Agenerase Inhibits HIV infection in combination with other antiretroviral agents Hyperglycemia, hypertriglyceridemia, anorexia, peripheral paresthesias Do not take this drug with a high-fat meal and do not drink grapefruit juice while on this drug. Crixivan Inhibits HIV protease activity, leading to production of immature noninfective HIV particles Hyperbilirubinemia, hematuria, nocturia, headache, palpitations, diarrhea, dysuria, anorexia Take this drug on an empty stomach 1 hour before or 2 hours after a meal, with a full glass of water; if GI upset is severe, take with a light meal; avoid grapefruit juice and foods high in calories, fat, or protein; store capsules in the original container because they are very sensitive to moisture. Viracept Prevents viral cleavage, resulting in the production of immature noninfectious viruses Seizures, diarrhea, liver enzyme elevation, anorexia, diarrhea, dyspnea, sexual dysfunction Administer drug with a meal or a light snack; powder may be mixed with a small amount of non-acidic food or beverage; use within 6 hours of mixing; monitor patient for signs of opportunistic infections that will need to be treated appropriately. Norvir Inhibits HIV protease activity, leading to a decrease in production of HIV particles Anxiety, hematuria, apnea, anorexia, liver dysfunction, diarrhea Take the drug with meals or food; refrigerate capsules; the taste of the solution may improve if mixed with chocolate milk, Ensure, or Advera 1 hour before taking; do not drink grapefruit juice while using this drug. Invirase Protease inhibitor, which in combination with nucleoside analogues is effective in treating HIV infections with changes in surrogate markers Anorexia, insomnia, paresthesias, headache, elevated CPK, elevated triglycerides and cholesterol; fat redistribution may occur (central obesity, buffalo hump, cushingoid appearance) Fortovase Keeps infected cells from producing new mature viruses (continued)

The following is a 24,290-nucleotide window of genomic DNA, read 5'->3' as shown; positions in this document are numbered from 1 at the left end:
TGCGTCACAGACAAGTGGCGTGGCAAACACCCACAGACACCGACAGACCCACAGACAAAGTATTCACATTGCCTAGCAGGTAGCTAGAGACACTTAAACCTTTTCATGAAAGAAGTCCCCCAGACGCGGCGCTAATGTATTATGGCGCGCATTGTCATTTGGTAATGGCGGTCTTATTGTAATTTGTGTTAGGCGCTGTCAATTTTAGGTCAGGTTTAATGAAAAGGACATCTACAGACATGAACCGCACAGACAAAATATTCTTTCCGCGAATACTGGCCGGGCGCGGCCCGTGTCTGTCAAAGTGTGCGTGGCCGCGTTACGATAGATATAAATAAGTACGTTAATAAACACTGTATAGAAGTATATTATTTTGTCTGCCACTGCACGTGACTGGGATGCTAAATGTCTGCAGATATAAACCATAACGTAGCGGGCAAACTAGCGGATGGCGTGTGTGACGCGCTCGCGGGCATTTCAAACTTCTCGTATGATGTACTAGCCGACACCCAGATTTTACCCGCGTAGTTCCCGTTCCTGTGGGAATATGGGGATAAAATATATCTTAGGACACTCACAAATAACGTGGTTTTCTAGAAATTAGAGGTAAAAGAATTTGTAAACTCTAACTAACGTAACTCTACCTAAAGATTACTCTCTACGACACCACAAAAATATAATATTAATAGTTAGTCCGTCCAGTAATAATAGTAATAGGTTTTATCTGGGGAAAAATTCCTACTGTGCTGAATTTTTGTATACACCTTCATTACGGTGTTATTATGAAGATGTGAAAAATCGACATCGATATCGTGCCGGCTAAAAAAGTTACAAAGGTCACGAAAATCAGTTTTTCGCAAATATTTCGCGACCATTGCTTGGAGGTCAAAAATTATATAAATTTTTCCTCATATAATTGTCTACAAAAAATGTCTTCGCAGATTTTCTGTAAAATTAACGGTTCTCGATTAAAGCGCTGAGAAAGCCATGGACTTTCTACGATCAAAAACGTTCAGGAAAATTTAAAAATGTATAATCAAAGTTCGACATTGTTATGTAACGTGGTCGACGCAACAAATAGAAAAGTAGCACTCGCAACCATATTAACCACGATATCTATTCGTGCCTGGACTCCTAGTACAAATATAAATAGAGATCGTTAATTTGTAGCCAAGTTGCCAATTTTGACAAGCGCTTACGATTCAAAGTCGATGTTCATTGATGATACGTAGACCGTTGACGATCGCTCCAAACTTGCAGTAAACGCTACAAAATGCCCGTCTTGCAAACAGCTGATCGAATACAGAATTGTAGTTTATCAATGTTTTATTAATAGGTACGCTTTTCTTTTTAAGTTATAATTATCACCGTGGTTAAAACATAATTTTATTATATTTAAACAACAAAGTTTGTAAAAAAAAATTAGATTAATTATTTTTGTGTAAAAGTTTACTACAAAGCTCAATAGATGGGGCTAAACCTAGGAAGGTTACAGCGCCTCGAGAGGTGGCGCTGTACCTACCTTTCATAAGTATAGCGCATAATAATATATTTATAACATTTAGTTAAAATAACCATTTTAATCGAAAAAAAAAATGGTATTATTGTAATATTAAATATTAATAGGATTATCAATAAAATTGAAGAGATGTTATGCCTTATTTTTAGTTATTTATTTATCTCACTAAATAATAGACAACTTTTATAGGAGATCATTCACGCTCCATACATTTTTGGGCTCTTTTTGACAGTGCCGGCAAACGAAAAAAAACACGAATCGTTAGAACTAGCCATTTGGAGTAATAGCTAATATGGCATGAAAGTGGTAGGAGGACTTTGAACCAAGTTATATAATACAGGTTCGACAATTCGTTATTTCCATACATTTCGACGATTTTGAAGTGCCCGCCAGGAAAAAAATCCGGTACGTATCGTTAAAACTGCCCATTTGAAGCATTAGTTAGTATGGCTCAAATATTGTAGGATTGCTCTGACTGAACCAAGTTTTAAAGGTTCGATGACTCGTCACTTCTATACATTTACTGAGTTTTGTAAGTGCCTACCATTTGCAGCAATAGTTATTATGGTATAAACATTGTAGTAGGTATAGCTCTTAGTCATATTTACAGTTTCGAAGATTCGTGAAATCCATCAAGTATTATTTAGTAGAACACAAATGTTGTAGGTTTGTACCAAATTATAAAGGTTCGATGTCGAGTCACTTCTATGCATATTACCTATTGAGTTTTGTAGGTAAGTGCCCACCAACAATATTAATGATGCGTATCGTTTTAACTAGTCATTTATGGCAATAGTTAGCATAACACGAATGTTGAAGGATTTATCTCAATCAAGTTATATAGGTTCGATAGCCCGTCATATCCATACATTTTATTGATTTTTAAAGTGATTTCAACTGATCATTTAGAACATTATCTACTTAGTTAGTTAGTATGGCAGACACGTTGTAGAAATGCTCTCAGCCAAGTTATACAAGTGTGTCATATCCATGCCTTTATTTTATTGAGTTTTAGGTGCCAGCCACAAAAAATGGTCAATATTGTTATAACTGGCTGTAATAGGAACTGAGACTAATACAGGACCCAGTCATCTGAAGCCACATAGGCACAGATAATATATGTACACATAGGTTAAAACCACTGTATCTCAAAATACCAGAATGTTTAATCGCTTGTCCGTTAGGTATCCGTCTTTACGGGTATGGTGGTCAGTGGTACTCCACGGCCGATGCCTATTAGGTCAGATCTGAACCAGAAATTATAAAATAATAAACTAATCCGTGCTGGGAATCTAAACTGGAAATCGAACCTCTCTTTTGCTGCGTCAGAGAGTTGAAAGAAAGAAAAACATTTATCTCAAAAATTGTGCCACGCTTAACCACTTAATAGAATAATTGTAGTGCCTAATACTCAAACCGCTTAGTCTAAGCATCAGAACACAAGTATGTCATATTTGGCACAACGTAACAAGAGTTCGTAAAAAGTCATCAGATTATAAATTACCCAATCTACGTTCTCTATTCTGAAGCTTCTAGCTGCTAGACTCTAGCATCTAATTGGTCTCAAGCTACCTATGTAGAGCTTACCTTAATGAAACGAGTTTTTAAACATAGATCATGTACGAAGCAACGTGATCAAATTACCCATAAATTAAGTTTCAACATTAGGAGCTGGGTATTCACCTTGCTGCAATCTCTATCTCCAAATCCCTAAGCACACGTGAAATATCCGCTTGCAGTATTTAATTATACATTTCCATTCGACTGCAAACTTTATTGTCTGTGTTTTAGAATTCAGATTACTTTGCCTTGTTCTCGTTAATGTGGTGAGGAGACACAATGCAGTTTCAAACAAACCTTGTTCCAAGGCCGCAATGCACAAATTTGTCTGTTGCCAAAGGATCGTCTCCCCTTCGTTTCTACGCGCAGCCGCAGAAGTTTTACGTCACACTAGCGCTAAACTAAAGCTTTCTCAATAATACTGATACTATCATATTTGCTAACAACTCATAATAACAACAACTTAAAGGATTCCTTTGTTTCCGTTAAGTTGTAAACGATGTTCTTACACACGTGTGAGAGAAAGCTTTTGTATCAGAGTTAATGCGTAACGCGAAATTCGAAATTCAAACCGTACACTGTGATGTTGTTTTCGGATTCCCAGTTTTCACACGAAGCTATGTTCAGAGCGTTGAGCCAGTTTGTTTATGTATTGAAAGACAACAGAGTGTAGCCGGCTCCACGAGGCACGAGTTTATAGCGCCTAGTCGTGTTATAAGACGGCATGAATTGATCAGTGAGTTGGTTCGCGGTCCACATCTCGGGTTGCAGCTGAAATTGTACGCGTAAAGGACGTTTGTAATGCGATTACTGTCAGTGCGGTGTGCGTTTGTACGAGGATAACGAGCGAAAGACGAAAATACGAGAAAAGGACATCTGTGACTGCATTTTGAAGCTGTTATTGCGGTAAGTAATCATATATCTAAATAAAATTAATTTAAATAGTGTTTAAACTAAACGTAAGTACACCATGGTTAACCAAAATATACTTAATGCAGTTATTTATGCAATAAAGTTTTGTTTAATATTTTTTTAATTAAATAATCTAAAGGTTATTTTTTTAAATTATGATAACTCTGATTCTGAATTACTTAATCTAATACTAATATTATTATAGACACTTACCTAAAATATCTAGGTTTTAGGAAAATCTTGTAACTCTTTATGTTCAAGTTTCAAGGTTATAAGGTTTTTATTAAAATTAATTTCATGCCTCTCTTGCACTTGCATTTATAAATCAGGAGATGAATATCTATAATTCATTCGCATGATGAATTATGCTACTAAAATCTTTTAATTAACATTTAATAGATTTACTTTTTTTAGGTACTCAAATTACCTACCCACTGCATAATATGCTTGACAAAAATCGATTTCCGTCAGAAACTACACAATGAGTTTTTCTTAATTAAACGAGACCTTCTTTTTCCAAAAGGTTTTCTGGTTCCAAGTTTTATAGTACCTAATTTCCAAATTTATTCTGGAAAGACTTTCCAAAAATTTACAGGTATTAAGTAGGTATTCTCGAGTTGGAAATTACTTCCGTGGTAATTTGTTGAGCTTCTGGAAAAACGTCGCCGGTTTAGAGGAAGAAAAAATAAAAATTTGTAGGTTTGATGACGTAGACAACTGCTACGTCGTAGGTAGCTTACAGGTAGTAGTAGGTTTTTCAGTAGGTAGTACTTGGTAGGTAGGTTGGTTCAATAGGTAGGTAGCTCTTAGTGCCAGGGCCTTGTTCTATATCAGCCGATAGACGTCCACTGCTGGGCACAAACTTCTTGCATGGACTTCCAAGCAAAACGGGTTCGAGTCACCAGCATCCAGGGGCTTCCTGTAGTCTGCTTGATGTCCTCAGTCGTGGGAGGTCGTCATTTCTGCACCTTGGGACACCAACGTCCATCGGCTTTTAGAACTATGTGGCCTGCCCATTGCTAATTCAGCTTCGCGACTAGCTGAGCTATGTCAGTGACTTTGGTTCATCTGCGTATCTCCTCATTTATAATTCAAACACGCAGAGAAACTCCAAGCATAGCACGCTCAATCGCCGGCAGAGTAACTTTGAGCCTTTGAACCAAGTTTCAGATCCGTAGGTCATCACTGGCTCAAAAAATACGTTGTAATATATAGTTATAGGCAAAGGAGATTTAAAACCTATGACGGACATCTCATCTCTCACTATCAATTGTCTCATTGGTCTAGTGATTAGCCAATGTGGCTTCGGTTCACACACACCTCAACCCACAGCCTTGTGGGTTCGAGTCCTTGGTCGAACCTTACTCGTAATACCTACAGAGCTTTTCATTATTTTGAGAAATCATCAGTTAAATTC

Nelfinavir (NFV) Desired effects: Major side effects: Nursing implications:

Ritonavir (RTV) Desired effects: Side effects: Nursing implications:

Saquinavir (SQV) Desired effects: Side effects:

Saquinavir (SQV) Desired effect:

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◆ Drugs Used to Treat the Acquired Immunodeficiency Syndrome (continued)
Generic Name
Saquinavir (SQV) (continued) Side effects: Nursing implications:

Trade Name
Fortovase Headache, insomnia, malaise, dizziness, paresthesias, fatigue Take drug within 2 hours of a full meal; take concurrently with other prescribed medications; do not drink grapefruit juice while using this drug; store drug in refrigerator; use by expiration date Reyataz Keeps infected cells from producing new mature viruses Hyperbilirubinemia, prolonged PR interval; first-degree A-V block Take drug with food; take concurrently with other prescribed medications; take the drug 2 hours before or 1 hour after antacids or didanosine; swallow the capsules whole (do not chew or crush) Lexiva Keeps infected cells from producing new mature viruses Skin rash, GI intolerance, headache Take drug with or without food, but always with a full glass of water; take the drug 21 /2 hours before or after didanosine Kaletra Keeps infected cells from producing new mature viruses GI intolerance, headache, weakness, asthenia, increased liver function tests, pancreatitis Take drug with food; take concurrently with other prescribed medications; store capsules in the refrigerator

Atanzavir (ATV) Desired effect: Side effects: Nursing implications:

Fosamprenavir (f-APV) Desired effect: Side effects: Nursing implications: Lopinavir + ritonavir (LPV/r) Desired effect: Side effects: Nursing implications:

Note: Retrovir has the most serious side effects, which include anemia and neurotoxicity.

◆ Agents Used to Treat AIDS-Related Opportunistic Diseases
Generic Name
Co-trimoxazole Pentamidine Sulfisoxazole Fluconazole Amphotericin B Interferon beta-1b Nursing implications:

Trade Name
Bactrim, Septra No commonly used trade name Gantrisin Diflucan Fungizone Betaseron • Bactrim, Septra This drug should not be administered to patients with severe renal failure, hepatic disease, or hypersensitivity to sulfonamides; educate patients about its side effects, including anorexia, nausea, vomiting, fatigue, depression, stomatitis, depression, headache, vertigo, and photosensitivity.

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◆ Agents Used to Treat AIDS-Related Opportunistic Diseases (continued)
Generic Name Trade Name